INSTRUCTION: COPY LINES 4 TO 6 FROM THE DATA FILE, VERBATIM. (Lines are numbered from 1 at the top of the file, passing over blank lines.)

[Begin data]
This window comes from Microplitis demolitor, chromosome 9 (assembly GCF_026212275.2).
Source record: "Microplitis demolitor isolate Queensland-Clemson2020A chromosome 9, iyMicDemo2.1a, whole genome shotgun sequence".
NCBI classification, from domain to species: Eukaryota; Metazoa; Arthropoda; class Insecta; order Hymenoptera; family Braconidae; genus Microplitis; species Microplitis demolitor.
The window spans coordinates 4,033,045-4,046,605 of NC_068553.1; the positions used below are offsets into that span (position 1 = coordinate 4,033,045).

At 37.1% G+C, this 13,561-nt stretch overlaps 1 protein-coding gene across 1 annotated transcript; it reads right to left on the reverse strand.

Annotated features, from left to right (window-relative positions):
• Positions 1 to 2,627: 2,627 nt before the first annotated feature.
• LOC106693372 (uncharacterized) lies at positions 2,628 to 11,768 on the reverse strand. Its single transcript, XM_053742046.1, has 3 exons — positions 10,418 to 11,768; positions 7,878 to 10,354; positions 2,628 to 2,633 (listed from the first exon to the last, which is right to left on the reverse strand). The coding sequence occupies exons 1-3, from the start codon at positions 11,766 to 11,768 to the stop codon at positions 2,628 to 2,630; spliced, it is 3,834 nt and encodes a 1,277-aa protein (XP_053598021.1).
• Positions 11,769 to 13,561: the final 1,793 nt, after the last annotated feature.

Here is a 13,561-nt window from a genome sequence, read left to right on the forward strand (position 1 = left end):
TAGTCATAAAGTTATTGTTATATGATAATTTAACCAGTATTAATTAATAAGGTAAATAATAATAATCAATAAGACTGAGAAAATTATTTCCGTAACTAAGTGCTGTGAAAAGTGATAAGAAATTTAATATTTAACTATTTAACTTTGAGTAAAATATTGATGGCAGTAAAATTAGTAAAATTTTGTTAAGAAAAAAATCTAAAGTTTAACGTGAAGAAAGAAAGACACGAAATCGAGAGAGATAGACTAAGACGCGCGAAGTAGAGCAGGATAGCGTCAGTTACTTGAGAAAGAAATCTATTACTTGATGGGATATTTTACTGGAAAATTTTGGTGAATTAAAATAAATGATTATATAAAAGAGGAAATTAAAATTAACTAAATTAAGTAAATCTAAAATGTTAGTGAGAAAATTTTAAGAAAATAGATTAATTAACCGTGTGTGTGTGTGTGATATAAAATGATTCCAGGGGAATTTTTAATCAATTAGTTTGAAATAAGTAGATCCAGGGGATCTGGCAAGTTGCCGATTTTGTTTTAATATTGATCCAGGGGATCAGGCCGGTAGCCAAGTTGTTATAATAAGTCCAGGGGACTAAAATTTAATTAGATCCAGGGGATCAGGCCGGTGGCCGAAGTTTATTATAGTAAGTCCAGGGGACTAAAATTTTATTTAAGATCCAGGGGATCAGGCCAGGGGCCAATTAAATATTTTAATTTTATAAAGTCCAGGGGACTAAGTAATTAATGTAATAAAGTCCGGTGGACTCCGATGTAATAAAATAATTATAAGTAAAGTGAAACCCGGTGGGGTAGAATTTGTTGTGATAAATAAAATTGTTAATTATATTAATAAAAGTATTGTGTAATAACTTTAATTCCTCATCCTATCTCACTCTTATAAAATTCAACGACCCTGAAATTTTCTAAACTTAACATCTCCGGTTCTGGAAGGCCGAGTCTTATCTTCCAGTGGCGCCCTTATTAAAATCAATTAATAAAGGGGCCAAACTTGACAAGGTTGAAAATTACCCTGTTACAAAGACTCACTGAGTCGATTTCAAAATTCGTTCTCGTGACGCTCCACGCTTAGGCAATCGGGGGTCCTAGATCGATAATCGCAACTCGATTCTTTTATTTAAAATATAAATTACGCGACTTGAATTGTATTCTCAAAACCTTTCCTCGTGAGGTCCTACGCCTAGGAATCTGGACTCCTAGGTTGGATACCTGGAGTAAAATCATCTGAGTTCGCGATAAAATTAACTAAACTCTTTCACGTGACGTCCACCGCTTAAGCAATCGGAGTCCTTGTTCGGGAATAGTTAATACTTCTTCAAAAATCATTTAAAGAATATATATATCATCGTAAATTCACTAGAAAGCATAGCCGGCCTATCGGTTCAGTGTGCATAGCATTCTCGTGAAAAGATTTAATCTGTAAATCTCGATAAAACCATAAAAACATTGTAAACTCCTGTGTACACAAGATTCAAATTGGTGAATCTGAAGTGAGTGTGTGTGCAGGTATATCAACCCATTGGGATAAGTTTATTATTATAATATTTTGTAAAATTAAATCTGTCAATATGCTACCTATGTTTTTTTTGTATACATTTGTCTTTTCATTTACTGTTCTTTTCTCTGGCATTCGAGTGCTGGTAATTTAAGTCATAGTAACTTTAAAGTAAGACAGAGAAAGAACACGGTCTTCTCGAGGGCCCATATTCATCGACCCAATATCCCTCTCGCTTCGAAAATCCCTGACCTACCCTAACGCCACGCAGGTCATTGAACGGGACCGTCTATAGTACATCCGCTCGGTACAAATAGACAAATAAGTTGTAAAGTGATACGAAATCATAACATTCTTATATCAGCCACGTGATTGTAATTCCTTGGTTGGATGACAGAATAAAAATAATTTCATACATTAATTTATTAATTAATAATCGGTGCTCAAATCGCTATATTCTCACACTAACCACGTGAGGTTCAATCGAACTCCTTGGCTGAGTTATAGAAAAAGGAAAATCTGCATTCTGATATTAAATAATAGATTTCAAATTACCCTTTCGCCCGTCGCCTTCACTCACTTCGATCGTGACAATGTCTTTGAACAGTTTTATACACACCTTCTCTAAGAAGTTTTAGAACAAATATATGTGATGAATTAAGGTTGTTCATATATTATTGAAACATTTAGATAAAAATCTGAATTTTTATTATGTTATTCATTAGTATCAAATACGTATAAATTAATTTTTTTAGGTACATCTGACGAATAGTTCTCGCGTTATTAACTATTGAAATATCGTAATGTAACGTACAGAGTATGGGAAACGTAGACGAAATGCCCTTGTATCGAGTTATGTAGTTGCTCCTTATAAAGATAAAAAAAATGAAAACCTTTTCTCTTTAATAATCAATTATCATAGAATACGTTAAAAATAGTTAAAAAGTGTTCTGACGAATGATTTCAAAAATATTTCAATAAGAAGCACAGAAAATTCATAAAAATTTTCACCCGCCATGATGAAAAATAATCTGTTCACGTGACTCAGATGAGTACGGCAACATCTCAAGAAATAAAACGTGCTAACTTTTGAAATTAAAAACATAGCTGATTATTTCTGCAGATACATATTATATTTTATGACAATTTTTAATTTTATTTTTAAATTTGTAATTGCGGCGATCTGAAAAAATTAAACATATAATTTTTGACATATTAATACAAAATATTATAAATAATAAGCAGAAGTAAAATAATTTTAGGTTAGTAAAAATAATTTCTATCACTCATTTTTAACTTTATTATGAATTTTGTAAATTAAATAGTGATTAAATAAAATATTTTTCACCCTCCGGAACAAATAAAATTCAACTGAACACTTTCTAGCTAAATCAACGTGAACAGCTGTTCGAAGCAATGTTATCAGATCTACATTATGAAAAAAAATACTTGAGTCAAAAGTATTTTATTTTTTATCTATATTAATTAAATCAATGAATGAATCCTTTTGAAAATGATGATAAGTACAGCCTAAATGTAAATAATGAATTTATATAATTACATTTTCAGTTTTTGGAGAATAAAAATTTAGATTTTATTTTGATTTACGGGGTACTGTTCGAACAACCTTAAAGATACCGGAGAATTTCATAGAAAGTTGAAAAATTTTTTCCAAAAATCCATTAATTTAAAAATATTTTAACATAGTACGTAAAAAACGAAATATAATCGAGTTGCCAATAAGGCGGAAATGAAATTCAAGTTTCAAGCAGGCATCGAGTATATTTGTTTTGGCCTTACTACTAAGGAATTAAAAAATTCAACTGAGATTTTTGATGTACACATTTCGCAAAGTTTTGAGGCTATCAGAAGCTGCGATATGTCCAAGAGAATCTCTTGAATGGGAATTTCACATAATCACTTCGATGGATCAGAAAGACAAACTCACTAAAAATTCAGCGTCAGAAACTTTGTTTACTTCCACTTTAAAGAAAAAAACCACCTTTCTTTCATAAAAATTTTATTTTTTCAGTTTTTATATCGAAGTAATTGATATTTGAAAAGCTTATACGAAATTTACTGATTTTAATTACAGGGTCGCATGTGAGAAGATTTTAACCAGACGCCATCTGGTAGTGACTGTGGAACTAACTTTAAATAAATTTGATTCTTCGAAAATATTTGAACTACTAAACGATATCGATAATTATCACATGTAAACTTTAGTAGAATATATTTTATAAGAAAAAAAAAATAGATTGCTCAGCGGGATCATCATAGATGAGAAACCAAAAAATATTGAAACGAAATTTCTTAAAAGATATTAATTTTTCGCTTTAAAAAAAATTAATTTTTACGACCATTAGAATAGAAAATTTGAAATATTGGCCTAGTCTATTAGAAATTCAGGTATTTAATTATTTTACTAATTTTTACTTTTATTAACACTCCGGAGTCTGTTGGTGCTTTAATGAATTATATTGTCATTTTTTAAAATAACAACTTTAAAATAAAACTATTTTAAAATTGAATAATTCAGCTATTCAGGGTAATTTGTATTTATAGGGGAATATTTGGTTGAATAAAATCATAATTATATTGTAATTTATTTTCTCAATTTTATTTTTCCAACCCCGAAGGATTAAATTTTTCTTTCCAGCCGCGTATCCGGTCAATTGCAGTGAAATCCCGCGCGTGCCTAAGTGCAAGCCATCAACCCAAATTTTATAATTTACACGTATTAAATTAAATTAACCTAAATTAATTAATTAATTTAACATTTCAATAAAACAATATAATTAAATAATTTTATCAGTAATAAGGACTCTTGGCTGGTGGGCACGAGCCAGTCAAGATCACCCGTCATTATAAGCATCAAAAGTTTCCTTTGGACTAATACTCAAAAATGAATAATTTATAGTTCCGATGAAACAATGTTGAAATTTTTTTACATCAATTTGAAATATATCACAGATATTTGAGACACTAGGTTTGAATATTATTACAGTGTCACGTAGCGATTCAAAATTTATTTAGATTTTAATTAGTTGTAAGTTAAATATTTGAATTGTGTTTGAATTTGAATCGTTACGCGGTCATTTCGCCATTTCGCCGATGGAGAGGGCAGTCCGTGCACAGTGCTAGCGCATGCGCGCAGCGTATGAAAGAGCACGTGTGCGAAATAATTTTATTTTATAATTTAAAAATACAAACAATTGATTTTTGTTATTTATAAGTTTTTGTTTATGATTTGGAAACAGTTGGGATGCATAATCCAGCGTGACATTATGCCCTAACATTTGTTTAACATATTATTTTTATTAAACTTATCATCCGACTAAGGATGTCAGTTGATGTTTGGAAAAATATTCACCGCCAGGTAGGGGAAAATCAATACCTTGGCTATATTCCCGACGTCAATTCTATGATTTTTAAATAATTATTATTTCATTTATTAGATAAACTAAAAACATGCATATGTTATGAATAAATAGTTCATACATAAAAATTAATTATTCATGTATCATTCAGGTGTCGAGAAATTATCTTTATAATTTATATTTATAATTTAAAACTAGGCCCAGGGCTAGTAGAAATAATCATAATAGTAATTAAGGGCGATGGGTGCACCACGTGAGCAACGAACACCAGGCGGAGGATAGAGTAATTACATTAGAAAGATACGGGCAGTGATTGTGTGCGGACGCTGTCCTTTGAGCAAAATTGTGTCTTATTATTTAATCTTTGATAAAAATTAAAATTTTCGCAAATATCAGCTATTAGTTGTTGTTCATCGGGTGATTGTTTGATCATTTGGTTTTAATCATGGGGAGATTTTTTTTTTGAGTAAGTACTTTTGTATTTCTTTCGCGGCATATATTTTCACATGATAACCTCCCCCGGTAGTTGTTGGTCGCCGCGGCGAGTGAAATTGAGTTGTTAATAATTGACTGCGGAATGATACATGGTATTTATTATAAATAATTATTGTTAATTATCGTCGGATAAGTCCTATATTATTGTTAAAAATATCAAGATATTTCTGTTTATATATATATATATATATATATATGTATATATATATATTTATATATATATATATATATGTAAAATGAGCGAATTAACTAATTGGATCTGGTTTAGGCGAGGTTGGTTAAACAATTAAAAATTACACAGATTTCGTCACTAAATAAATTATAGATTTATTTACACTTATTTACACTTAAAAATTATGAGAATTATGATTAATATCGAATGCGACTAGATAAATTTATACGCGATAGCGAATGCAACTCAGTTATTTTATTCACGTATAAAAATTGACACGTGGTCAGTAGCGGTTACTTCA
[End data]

The window spans coordinates 4,033,045-4,046,605 of NC_068553.1; the positions used below are offsets into that span (position 1 = coordinate 4,033,045).

At 37.1% G+C, this 13,561-nt stretch overlaps 1 protein-coding gene across 1 annotated transcript; it reads right to left on the reverse strand.

Annotated features, from left to right (window-relative positions):